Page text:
You portrayed both David and Iman. What were the circumstances?
CS: I told David that I would love to paint Iman so after she said that she would like to do that we had the first sitting in London. She was such funny, any excuses for a giggle. We had most of the day and it was a pleasure. Then we had a second sitting and she came here to my studio. I worked on her portrait for quite a while and still have many drawings of her. They had an oil and I think two very large drawings.
Despite a chronic illness you have been affected for years, art seems to invigurate your will and still feeds your passion. What are you painting at the moment?
CS: I am working with antique dolls and all sorts of old and damaged small figures of both humans and animals that were dug up from the rubble after the Second World War. They are strange, disturbing images and remind me of the terrible pictures that are shown of the wars going on now. Dolls with cracked or broken heads and missing arms or legs, I’m not describing anymore as I have to get oil with it and I don’t know how long I’ve got.
Bowie and Blackstar. It seems that David faced the death with his unique sensibility and created an incredible work of art: to be very close to a new transformation and still keep on, produce art again and again. What is your opinion?
CS: This is very raw territory for me right now for obvious reasons. I believe that artists have a ‘life force’ that makes them want, or even need, to express themselves. The stronger this energy/need the more intense is the drive to create more and communicate what they are experiencing. For a real artist this is a need, even an obsession, that is a conformation that you exist as a person and you want to leave your message to the world. I believe for some stubborn, dedicated people they can even defy death until they have completed the task they have set themselves. Look at the extraordinary physical feats, marathons and money raising journeys that people with fatal diseases can complete in order to raise money to help others with a similar condition. David had this drive and someone else I worked with, the writer Dennis Potter. He would not let go until his final play was completed. I remember viewing an absolute exquisite painting by Modigliani and the label said “This was Modigliani’s last sitting. He died less than two hours after.”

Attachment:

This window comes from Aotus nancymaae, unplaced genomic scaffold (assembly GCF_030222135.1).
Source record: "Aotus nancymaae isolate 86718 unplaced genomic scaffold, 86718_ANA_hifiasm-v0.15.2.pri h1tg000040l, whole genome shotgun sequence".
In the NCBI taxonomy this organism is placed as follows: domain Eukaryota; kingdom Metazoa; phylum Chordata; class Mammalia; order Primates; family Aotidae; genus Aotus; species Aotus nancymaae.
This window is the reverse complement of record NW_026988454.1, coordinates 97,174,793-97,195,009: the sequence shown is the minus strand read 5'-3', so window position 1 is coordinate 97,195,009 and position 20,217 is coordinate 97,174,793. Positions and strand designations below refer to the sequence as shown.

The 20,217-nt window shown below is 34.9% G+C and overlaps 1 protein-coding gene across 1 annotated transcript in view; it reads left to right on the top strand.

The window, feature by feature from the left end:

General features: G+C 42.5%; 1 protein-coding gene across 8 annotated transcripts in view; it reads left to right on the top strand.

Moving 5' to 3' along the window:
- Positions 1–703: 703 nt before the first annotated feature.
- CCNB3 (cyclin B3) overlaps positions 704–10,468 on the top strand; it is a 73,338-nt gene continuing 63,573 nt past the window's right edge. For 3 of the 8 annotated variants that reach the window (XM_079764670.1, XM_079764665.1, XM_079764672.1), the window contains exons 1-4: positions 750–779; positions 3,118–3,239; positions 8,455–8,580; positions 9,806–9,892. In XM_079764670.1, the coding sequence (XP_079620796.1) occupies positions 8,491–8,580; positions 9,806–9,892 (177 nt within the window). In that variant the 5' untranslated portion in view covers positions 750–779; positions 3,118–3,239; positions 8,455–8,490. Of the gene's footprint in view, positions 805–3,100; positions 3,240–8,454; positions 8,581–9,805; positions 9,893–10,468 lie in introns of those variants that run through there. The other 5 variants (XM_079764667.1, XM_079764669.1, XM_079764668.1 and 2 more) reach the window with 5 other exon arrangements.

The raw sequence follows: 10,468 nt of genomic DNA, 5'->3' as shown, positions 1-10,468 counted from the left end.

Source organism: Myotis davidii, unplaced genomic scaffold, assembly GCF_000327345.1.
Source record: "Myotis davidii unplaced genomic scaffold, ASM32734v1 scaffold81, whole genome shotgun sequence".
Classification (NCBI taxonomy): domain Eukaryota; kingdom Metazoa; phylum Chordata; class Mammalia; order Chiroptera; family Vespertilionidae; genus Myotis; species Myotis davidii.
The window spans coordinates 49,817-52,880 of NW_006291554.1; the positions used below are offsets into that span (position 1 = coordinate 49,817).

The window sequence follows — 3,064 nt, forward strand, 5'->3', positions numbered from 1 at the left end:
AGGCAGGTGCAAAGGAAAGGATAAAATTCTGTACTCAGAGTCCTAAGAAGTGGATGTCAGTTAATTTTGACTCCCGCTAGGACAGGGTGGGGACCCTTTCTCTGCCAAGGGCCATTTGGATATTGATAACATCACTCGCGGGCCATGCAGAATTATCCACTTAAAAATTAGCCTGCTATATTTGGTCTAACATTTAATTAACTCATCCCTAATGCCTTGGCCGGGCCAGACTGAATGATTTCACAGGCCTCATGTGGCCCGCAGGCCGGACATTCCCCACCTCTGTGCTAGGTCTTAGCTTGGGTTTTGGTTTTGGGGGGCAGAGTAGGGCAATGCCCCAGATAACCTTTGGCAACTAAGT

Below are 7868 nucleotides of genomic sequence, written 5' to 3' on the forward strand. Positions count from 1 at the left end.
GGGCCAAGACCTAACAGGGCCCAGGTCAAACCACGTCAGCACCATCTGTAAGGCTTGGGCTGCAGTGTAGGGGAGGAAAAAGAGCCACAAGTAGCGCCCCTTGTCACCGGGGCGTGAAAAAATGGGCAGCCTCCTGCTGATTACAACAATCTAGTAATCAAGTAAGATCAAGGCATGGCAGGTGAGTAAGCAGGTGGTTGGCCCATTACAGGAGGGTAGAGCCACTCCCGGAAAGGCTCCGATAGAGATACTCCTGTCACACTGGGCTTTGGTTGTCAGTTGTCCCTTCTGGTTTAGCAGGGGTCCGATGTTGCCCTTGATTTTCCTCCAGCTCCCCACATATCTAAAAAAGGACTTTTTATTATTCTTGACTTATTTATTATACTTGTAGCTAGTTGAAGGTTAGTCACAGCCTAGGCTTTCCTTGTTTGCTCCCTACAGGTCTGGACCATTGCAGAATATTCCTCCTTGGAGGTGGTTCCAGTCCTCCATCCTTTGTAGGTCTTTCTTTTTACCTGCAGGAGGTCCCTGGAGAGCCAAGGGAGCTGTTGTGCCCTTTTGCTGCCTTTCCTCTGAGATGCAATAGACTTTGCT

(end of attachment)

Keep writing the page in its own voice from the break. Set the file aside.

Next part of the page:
I have recently read Dylan Jones’s biography on David A Life. He spent some sweet words on you in the Introduction and ask myself what about his allusion to you and the lyrics of ‘Heroes’… (*)
CS: The ‘Heroes’ quote that Dylan has mentioned is quite true. It is all about a day David and I spent together in Berlin. It began with David asking me if I dreamed about him because he dreamed about me. I told him I had just had a beautiful dream about swimming with dolphins. Then we spent that day walking to The Wall and David took me through Check Point Charlie to the East.
Could you please tell us something about the fifteen sketches of David that this autumn will be shown at Monica Colussi’s exhibition titled David Bowie Tribute?
CS: These fifteen heads came about at sometime during the summer of 1996. I received a parcel from Iman. In it was a lovely letter explaining that it would be David’s 50th birthday, which I knew was on January the 8th 1997. Iman explained that she had no idea what to give him and had thought that it would be rather wonderful to send a page of Japanese paper to each of David’s special friends and ask them to put something on this page as a message to David. Then to send the page back to her so she could have all the original pages bound into a book for David. I should have photographed it before I sent my page but that sort of thing would never have occurred to me at the time. The heads came out of an effort to make a composition for painting a head in oil straight onto the Japanese paper, which is what I did. I did photograph the oil head image so I am able to include it with the other study heads in photographic form. I also included on that Japanese paper a small photo of me at the 1969 Free Festival and a message to David. He did not know I was there because someone had tipped me off that he was in a foul mood, so I kept well away! [David’s father died some days before, Ed.]
How much do you miss David?
CS: I would like to add just.. I know hidden in all his final works… there are secret messages to various special people and only those people will understand or recognise the ‘clues’. David is still talking to some of us.
(*) “Thank you also to the lovely Clare Shenstone (the inspiration of ‘Heroes’, and whose dream about swimming with dolphins is so central to the song), whom I spoke to at lenght about her connection with David, her time with him Berlin, and the peripatetic nature of their relationship; in the end she decided she didn’t want her story told, however our own connection more than compensated for my initial disappointment at this.” – from the Aknowledgments in David Bowie: A Life, by Dylan Jones (Preface Publishing, 2017).
Interview conceived and conducted by Matteo Tonolli and Elena Mattirolo
(A deep thank to Monica Colussi!)
David Bowie Tribute, an exhibition curated and organized by Monica Colussi, opens on 22nd September at the Fiat Chrysler Village in Wigmore Street, London.